I've made blueberry cheesecakes before, using the recipe from the Filipino Kitchen Library - Desserts, which was a "no-bake" recipe. The core ingredient that held the cake together was the inclusion of a packet of Knox unsweetened gelatin, dissolved in milk. It is a great recipe, and a fairly easy one to prepare too. But I’m yet to perfect the results. Like all tasks, it does take a lot of practice. And I’m yet to discover your love for cheesecakes, so its not always in my regular baking schedule unlike your chocolate crinkle favourites and brownies.
For daddy’s birthday, I’ve prepared his favourite – blueberry cheesecake, with the recipe taken from a recipe book given to me as a birthday present - My Recipe Keeper. The recipe was the simplest I’ve done so far. Thanks to the technology of food processors. If there were no food processors today, we’d probably be using the good old Osterizer (which is the brand that initially introduced the blender), like how Julia Child did it in France during her few years of cooking – an equipment that looked like a stainless steel or copper made colander with another pot at the bottom, and you need to wind the top handle, similar to mashing vegetables such as pumpkins and potatoes.
This cheesecake recipe though, is best kept chilled as it contains straight-forward cream cheese and sour cream, and the only ingredient holding it together is the addition of eggs. Because I prepared this right in the middle of summer, it took a lot of refrigeration to make it perfect. And it is the perfect cheesecake recipe. Easy to make and tastes great.
New york cheesecakes are actually plain cheesecakes. The options for toppings is endless. Simple cocoa dusting, blueberry, raspberry, strawberry, crumbled cookies, etc. etc. Maybe like the place itself. Where the possibilities are endless. And the excitement just as great. I haven’t been to NY nor have set foot on any US soil. But I have high hopes that I will soon be walking on the sands of Hawaii. Not that there’s any cheesecakes named after Hawaii. But I’ve done Hawaiian inspired recipes which will be for another time, another post.
In this post, I went for the blueberry topping which was part of the recipe. In the past, I’ve used Comstock Blueberry Filling, which is a US brand not available in Australia. I’ve tried using a local grocery brand (Aldi's American Foods brand and Woolworths Select) in previous tries, but the consistency of the blueberry was not up to my standards. Both brands turned out pale-coloured blueberries and lacked in sweetness. Fresh blueberries are great eaten fresh and one of the best anti-oxidants in the fruit world. But fresh blueberries don’t look good nor taste good as a cheesecake topping. Fortunately, this new recipe included a recipe for blueberry topping. A great experience for me. Turns out, all it takes is arrowroot + caster sugar to make a good sweet-syrupy-shiny-blueberry topping, from yes…. You guessed it right. Fresh blueberries. It was amazing. The transformation of fresh matt skin of the blueberries, to a syrupy translucent shine made me ecstatic. I went from room to room with the warm pot showing everyone how great it looked. I was beaming. The taste was fantastic! So good I wanted to make more blueberry toppings the next day, and the next, and the next.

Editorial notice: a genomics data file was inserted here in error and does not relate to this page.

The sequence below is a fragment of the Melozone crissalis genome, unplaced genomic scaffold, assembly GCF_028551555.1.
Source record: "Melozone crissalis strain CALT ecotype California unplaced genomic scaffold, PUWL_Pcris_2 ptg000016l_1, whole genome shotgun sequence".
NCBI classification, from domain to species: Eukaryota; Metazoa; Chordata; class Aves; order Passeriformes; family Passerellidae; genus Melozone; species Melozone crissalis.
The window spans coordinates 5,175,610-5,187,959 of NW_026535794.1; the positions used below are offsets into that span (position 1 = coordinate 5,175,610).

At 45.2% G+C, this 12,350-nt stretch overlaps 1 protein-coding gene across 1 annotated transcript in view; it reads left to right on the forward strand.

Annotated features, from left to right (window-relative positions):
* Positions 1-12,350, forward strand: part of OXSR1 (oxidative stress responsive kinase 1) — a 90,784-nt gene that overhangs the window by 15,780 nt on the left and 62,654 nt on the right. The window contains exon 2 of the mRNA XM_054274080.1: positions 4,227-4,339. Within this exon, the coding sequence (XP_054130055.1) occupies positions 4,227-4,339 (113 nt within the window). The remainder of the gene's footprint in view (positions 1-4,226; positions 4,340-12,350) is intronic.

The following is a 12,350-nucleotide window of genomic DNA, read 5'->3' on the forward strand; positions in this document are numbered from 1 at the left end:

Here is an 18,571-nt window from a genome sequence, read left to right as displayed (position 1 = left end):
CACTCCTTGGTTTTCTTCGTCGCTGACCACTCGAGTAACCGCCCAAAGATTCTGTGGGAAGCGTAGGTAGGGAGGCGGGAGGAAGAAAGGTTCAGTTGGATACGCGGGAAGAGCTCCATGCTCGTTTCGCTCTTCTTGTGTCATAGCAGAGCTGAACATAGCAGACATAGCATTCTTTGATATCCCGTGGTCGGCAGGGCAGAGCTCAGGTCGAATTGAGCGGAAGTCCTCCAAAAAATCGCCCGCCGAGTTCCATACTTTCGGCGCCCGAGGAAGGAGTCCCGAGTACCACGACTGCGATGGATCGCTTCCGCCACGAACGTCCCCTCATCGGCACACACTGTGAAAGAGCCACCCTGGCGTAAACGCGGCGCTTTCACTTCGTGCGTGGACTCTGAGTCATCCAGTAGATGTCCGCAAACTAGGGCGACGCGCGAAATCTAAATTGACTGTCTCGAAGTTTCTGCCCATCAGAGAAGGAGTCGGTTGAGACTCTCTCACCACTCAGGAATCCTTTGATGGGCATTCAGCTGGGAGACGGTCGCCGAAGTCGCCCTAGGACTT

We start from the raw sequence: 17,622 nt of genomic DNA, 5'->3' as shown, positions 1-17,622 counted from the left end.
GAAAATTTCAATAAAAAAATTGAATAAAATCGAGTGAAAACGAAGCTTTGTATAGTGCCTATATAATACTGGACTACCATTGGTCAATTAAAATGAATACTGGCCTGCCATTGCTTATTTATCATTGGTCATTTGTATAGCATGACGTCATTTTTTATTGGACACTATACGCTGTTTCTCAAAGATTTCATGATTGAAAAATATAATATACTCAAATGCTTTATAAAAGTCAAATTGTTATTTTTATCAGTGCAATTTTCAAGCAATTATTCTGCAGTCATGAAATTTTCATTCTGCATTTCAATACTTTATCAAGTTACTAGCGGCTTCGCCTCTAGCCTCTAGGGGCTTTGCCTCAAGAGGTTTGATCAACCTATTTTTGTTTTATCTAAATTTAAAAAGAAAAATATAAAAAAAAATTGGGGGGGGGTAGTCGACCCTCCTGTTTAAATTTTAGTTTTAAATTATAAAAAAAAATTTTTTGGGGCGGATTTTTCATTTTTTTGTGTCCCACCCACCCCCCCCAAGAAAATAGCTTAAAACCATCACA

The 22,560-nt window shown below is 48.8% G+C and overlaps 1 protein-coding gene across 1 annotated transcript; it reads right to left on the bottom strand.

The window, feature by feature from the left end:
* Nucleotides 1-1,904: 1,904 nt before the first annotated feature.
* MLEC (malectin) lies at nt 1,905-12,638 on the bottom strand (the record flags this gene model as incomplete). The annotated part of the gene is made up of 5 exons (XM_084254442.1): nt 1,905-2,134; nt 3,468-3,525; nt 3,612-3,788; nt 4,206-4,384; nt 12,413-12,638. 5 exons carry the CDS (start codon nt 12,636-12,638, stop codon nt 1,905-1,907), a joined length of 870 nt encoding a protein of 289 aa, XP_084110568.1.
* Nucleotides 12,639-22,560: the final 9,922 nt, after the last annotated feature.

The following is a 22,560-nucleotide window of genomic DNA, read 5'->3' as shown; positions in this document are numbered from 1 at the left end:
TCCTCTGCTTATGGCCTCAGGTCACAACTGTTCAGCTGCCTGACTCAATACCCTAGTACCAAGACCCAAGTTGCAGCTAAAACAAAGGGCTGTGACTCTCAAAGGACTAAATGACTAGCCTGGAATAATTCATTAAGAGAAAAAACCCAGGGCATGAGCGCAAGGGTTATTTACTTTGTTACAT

Of course I didn’t, but in my mind I did. It was just one of those simple culinary milestones that drives me to want to cook more, to try and bake more and to show you how easy it actually is. I’m not a Julia Child/Julie Powell to de-bone a duck, but surely, there must be a time and space for that in the future. Meanwhile, here is the recipe for daddy’s favourite cheesecake.
Read on, try, bake, eat and enjoy. Don’t worry if the cheesecake doesn’t turn out good the first time – the topping will always be the show stopper here. Here’s to arrowroot and all its glory!
New York Cheesecake
sunflower oil, for brushing (I used regular vegetable oil spray)
85g / 3 oz butter
200g / 7oz digestive biscuits, crushed (I used the store-bought Nice biscuits)
400g / 14 oz cream cheese (I used 2 packs of Kraft Philadelphia Cream Cheese)
2 large eggs
140g / 5oz caster sugar
1 1/2 tsp vanilla extract
450ml / 16 fl oz sour cream (I used the store bought 300ml tetra pack sour cream)
55g / 2 oz caster sugar
4 tbsp water
250g / 9oz fresh blueberries (I used 2 punnets of fresh blueberries)
1 tsp arrowroot
Pre heat the oven to 190 degrees C / 375 degrees F / Gas Mark 5. Brush a 20cm/8inch springform tin with oil. Melt the butter in a saucepan over low heat. Stir in the biscuits, then spread the mixture over the base of the tin. Place the cream cheese, eggs, 100g/3.5oz of the sugar and 1/2 teaspoon of the vanilla extract in a food processor. Process until smooth. Pour over the biscuit base and smooth the top. Place on a baking tray and bake for 20 minutes until set. Remove from the oven and set aside for 20 minutes. Leave the oven switched on.
Mix the cream with the remaining sugar and vanilla extract in a bowl. Spoon over the cheesecake. Return it to the oven for 10 minutes, leave to cool, then cover with clingfilm and chill in the refrigerator for 8 hours or overnight.
To make the topping, place the sugar in a saucepan with 2 tablespoons of the water over a low heat and stir until the sugar has dissolved. Increase the heat, add the blueberries, cover and cook for a few minutes, or until they being to soften. Remove from the heat. Mix the arrowroot and remaining water in a bowl, add to the fruit and stir until smooth. Return to a low heat. Cook until the juice thickens and turns translucent. Leave to cool.
Remove the cheesecake from the tin 1 hour before serving. Spoon the topping over and chill until ready to serve.